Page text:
Organised crime threatening the development of Southeast Asia

Author: Jeremy Douglas, UN Office on Drugs and Crime

On 19 June 2017,  the United Nations Office on Drugs and Crime (UNODC) organised a General Assembly debate to warn that crime groups are globalising and are now primary threats to security and development. The debate also featured a special briefing on Southeast Asia, a region that is particularly vulnerable to the reach and influence of organised crime.

Southeast Asian countries have enjoyed an impressive increase in GDP in recent years. This progress has been in large part due to regional agreements that promote freer movement of people, goods and capital, leading to an increase in trade and overall economic growth. But transnational organised crime groups have also capitalised on these regional integration processes to expand their operations to traffic and smuggle drugs, people, weapons, timber, wildlife and counterfeit goods across borders. The conservative annual estimated value of this regional illicit market is a staggering US$100 billion dollars.

Cambodia's authorities prepare confiscated drugs before burning during a ceremony to mark the International Day against Drug Abuse and Illicit Trafficking, in Phnom Penh, Cambodia, 26 June 2017. (Photo: Reuters/Samrang Pring).

These illegal activities are often opportunistic, with criminal groups taking advantage of gaps in national legal systems as well as inadequate capacities of, and coordination between, law enforcement agencies. For example, traffickers exploit inconsistencies in border management between two sides of a border, but they also identify where deficits in legal systems and regional cooperation prevent an effective response to transnational crime.

The regional illicit drug market is estimated to be worth over US$30 billion per year. UNODC research shows that Southeast Asia hosts the world’s largest methamphetamine market, as well as the second largest opium and heroin market. While the business models of the two drugs are quite different, production of both generally takes place where state institutions are weak and chances of interception are low. The drugs are then trafficked to meet demand in large population areas.

Opium cultivation and heroin production are geographically confined to lawless areas in the ‘Golden Triangle’ of northern Myanmar and parts of Laos. But the production and trafficking of methamphetamine has proliferated throughout Southeast Asia at an alarming speed.

Transnational organised crime groups have grown the business by exploiting weaknesses in state capacities to regulate precursor chemicals, as well as gaps in law enforcement and regional cooperation. Illustrating the speed of the methamphetamine threat, within the last few years 6 of the 10 ASEAN countries reported production of the drug at an ‘industrial scale’, and 9 of 10 reported rising seizures and use. With organised crime groups in China also producing and trafficking significant quantities of methamphetamine into and through the region, Southeast Asia is now the world’s largest methamphetamine market.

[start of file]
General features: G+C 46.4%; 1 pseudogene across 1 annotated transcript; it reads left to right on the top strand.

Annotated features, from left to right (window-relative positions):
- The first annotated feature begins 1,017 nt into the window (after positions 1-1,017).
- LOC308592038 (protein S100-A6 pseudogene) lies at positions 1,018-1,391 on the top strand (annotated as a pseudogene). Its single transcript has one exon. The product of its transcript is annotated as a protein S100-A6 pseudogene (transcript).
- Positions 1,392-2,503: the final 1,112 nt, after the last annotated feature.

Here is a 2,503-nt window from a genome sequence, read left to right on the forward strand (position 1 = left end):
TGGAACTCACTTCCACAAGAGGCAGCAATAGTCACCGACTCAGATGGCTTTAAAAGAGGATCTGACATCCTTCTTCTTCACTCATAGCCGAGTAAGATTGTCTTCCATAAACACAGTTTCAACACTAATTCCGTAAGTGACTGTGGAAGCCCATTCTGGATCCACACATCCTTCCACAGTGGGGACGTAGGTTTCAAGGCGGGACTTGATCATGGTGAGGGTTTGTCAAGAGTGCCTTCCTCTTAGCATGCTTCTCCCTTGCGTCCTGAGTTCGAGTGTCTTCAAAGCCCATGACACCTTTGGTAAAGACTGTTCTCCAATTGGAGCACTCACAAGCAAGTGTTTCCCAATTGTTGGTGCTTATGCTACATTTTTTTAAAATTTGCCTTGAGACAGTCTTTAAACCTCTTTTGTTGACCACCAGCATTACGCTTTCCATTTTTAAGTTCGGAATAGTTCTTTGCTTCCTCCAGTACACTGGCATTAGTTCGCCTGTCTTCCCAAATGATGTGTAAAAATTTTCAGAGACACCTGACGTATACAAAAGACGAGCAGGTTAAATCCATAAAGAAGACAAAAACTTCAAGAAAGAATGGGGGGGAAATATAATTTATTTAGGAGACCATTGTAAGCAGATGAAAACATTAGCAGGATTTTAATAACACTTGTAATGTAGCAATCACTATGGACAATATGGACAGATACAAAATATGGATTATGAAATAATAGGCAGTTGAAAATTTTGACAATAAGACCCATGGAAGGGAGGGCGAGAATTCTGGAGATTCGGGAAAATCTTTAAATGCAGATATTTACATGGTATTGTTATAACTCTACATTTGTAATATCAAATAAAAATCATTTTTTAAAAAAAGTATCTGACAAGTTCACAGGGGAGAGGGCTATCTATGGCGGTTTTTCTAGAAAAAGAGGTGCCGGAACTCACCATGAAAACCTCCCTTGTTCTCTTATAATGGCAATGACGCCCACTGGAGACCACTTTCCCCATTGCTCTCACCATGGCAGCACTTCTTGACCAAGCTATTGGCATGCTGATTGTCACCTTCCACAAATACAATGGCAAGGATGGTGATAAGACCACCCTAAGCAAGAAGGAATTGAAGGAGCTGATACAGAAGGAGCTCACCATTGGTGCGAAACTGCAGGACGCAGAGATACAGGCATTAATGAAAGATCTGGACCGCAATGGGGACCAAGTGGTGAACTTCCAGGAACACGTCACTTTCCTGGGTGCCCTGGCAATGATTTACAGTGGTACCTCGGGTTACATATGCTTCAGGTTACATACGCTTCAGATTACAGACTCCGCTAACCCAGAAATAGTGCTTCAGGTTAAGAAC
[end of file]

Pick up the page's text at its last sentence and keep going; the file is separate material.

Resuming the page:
But drug production and trafficking are not the only transnational organised crimes that challenge the region.

Throughout Southeast Asia, migration is an answer to unemployment, low wages and a lack of economic opportunities. UNODC lists Thailand as the most frequent destination of regional migrants. But their economic and legal predicament often leaves them at the mercy of criminal networks. This has led to a disturbing increase of smuggled and trafficked migrants, with possibly the most extreme and visible case being the Bay of Bengal crisis of 2015.

Other forms of transnational organised crime also challenge Southeast Asia, but summarising the differences and nuances of each is not the point. The fact is that these groups have been able to evolve and expand their business as regional integration and connectivity has deepened. And it is increasingly obvious that the activities of transnational organised crime in Southeast Asia threaten the development and stability of the region.

As Princess Bajrakitiyabha Mahidol of Thailand noted in her speech at the General Assembly on 19 June, tackling transnational organised crime in Southeast Asia will require leadership. There needs to be a focus on strengthening the rule of law and establishing and strengthening effective cooperation mechanisms throughout the region.

Having managed UNODC operations in Southeast Asia in recent years I endorse this assessment and urge the region to take action to prevent further deterioration. I am convinced that with an increased and dedicated focus by leaders, governments and ASEAN, coupled with consistent encouragement and support from the United Nations and other international partners, we can turn the tide against transnational organised crime in Southeast Asia.

Jeremy Douglas serves as the Regional Representative for UNODC in Southeast Asia and the Pacific and delivered the briefing on Transnational Organised Crime in Southeast Asia at the General Assembly High Level Debate on 19 June 2017. He can be followed on twitter @jdouglasSEA.